, Volume 115, Issue 4, pp 539–542 | Cite as

Improvements in performance without nicotine withdrawal

  • David M. Warburton
  • Cliff Arnall
Rapid Communication


Two tests were made of the withdrawal-relief explanation of the improvements in performance obtained with smoking. Study 1 examined the extent to which abstinence from smoking produced poorer performance in smokers in comparison with non-smokers. No evidence was obtained of differences in performance in smokers who were deprived of cigarettes for 10 h and non-smokers. Study 2 tested smokers with a standard cigarette or sham smoking after one hour and 12 h of deprivation. There was no difference in performance for the two deprivation intervals either in the sham smoking condition, or after smoking the lit cigarette. This study gave no evidence for withdrawal-relief being an explanation of the improvements in performance obtained with smoking.

Key words

Nicotine Withdrawal Performance 


Unable to display preview. Download preview PDF.

Unable to display preview. Download preview PDF.


  1. Bättig K (1970) The effect of pre- and post-trial application of nicotine on the 12 problems of the Hebb-Williams test in the rat. Psychopharmacologia 18: 68–76Google Scholar
  2. Clarke PBS (1987) Nicotine and smoking: a perspective from animal studies. Psychopharmacology 92: 135–143Google Scholar
  3. Frearson W, Barrett P, Eysenck HJ (1988) Evidence of more rapid stimulus evaluation following cigarette smoking. Addict Behav 10: 113–126Google Scholar
  4. Geller I, Hartmann R, Blum, K (1971) Effects of nicotine, nicotine monomethiodide, lobeline, chlordiazepoxide, meprobamate and caffeine on a discrimination task in laboratory rats. Psychopharmacologia 20: 355–365Google Scholar
  5. Greenhouse SW, Geisser S (1959) On methods of analysing profile data. Psychometrika 24: 95–112Google Scholar
  6. Hindmarch I, Kerr JS, Sherwood N (1990) Effects of nicotine gum on psychomotor performance in smokers and non-smokers. Psychopharmacology 100: 535–541Google Scholar
  7. Kerr JS, Sherwood N, Hindmarch I (1991) Separate and combined effects of the social drugs on psychomotor performance. Psychopharmacology 104: 113–119Google Scholar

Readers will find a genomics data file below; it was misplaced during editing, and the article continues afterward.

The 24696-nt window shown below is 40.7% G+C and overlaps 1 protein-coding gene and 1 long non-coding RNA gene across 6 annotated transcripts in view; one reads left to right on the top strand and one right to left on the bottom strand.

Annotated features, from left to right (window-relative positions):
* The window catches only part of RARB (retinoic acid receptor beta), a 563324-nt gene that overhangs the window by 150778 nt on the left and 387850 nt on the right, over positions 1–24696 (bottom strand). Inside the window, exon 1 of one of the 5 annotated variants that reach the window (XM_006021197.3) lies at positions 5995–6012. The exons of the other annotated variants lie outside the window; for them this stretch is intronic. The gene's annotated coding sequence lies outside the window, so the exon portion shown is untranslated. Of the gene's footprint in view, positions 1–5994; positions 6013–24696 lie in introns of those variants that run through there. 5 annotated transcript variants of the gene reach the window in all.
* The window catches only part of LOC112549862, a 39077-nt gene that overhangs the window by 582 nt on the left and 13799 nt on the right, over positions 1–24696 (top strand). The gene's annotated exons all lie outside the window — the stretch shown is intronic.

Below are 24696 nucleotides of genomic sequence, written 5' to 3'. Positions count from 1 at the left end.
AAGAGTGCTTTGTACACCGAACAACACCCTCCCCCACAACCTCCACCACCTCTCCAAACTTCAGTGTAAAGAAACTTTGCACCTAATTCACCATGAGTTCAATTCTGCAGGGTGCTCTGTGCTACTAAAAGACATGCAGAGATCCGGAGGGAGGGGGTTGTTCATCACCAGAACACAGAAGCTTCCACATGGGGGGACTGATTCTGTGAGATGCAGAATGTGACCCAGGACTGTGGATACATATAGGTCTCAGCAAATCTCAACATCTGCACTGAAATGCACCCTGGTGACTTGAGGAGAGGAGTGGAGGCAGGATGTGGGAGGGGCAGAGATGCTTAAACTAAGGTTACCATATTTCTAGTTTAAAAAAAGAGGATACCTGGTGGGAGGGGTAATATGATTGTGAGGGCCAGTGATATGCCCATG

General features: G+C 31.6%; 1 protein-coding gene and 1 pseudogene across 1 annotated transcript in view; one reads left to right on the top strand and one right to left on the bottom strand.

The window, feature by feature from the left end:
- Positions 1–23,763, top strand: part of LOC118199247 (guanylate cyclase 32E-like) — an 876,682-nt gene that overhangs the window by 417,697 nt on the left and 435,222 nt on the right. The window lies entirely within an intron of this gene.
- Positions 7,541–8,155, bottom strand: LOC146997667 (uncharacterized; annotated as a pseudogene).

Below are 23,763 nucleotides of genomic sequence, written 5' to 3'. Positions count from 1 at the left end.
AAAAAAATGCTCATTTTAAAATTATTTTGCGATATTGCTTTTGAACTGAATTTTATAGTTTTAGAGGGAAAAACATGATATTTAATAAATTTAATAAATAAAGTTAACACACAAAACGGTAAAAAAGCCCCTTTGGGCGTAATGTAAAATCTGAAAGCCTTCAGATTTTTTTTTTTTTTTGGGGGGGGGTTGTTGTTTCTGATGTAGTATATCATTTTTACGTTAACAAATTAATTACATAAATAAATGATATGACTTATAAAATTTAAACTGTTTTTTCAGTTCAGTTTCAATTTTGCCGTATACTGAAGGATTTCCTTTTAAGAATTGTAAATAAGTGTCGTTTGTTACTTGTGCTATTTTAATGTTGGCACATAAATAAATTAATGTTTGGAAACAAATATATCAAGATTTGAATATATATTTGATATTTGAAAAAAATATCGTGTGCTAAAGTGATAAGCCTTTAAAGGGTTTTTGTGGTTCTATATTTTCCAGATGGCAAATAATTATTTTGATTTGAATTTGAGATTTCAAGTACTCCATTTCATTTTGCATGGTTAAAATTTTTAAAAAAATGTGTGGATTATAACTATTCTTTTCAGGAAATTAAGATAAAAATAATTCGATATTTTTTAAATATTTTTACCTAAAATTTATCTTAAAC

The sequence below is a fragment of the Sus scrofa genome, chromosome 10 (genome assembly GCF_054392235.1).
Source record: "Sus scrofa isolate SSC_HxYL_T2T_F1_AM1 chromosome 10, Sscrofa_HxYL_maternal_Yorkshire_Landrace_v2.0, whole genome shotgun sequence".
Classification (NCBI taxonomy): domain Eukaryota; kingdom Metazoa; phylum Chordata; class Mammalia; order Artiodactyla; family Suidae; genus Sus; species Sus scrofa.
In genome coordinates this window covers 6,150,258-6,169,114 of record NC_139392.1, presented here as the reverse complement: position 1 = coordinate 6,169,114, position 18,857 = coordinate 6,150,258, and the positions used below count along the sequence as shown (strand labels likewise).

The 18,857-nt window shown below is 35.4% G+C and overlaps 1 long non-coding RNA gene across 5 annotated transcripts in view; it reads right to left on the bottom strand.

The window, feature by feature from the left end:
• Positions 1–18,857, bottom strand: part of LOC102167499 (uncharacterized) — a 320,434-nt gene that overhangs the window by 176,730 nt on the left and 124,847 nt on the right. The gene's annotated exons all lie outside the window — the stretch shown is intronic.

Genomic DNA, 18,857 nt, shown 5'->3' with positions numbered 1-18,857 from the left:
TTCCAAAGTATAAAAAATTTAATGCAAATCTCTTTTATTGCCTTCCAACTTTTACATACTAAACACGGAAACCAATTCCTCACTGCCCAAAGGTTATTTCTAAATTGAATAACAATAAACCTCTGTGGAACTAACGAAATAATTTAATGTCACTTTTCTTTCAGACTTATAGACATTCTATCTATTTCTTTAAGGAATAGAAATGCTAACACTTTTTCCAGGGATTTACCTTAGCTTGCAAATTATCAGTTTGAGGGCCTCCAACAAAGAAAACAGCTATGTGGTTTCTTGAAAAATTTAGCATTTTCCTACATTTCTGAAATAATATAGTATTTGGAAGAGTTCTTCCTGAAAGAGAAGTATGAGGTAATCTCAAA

8. Jones GMM, Sahakian BJ, Levy R, Warburton DM, Gray JA (1992) Effects of acute subcutaneous nicotine on attention, information processing and short-term memory in Alzheimer's disease. Psychopharmacology 108: 485–494Google Scholar
  9. Landers DM, Lindholm E, Crews DJ, Koriath JJ (1990) Cigarette smoking and smokeless tobacco facilitate information processing and performance. Psychophysiology 27: S47Google Scholar
  10. Levin ED (1992) Nicotinic systems and cognitive function. Psychopharmacology 108: 417–431Google Scholar
  11. Nelsen JM, Goldstein L (1972) Improvement of performance on an attention task with chronic nicotine treatment in rats. Psychopharmacologia 26: 347–360Google Scholar
  12. Pritchard WS, Robinson JH, Guy TD (1992) Enhancement of continuous performance task reaction time by smoking in non-deprived smokers. Psychopharmacology 108: 437–442Google Scholar
  13. Revell AD (1988) Smoking and performance — a puff-by-puff analysis. Psychopharmacology 96: 563–565Google Scholar
  14. Sherwood N, Kerr JS, Hindmarch I (1990a) Effects of nicotine on short-term memory. In: Adlkofer F, Thurau K (eds) Effects of nicotine on biological systems, Birkhauser, Basel, pp 531–535Google Scholar
  15. Sherwood N, Kerr JS Hindmarch I (1990b) No differences in the psychomotor response of heavy, light and non-smokers to the acute administration of nicotine. Med Sci Res 18: 839–840Google Scholar
  16. Sherwood N, Kerr JS, Hindmarch I (1992) Psychomotor performance in smokers following single and repeated doses of nicotine gum, Psychopharmacology 108: 432–436Google Scholar
  17. Wesnes K, Warburton DM (1978) The effect of cigarette smoking and nicotine tablets upon human attention. In: Thornton RE (ed) Smoking behaviour: physiological and psychological influences. Churchill-Livingstone, London, pp 131–147Google Scholar
  18. Wesnes K, Warburton DM, Matz B (1983) The effects of nicotine on stimulus sensitivity and response bias in a visual vigilance task. Neuropsychobiology 9: 41–44Google Scholar
  19. Wesnes K, Warburton DM (1983) The effects of smoking on rapid information processing performance. Neuropsychobiology 9: 223–229Google Scholar
  20. Wesnes K, Warburton DM (1984a) Effects of scopolamine and nicotine on human rapid information processing performance. Psychopharmacology 82: 147–150Google Scholar
  21. Wesnes K, Warburton, DM (1984b) The effects of cigarettes of varying yield on rapid information processing performance. Psychopharmacology 82: 338–342Google Scholar
  22. West R (1993) Beneficial effect of nicotine: fact or fiction? (Editorial). Addiction 88: 589–590Google Scholar
  23. West R, Hack S (1991) Effects of cigarettes on memory search and subjective ratings. Pharmacol Biochem Behav 38: 281–286Google Scholar

Copyright information

© Springer-Verlag 1994

Authors and Affiliations

  • David M. Warburton
    • 1
  • Cliff Arnall
    • 1
  1. 1.Department of PsychologyUniversity of ReadingReadingUK

Personalised recommendations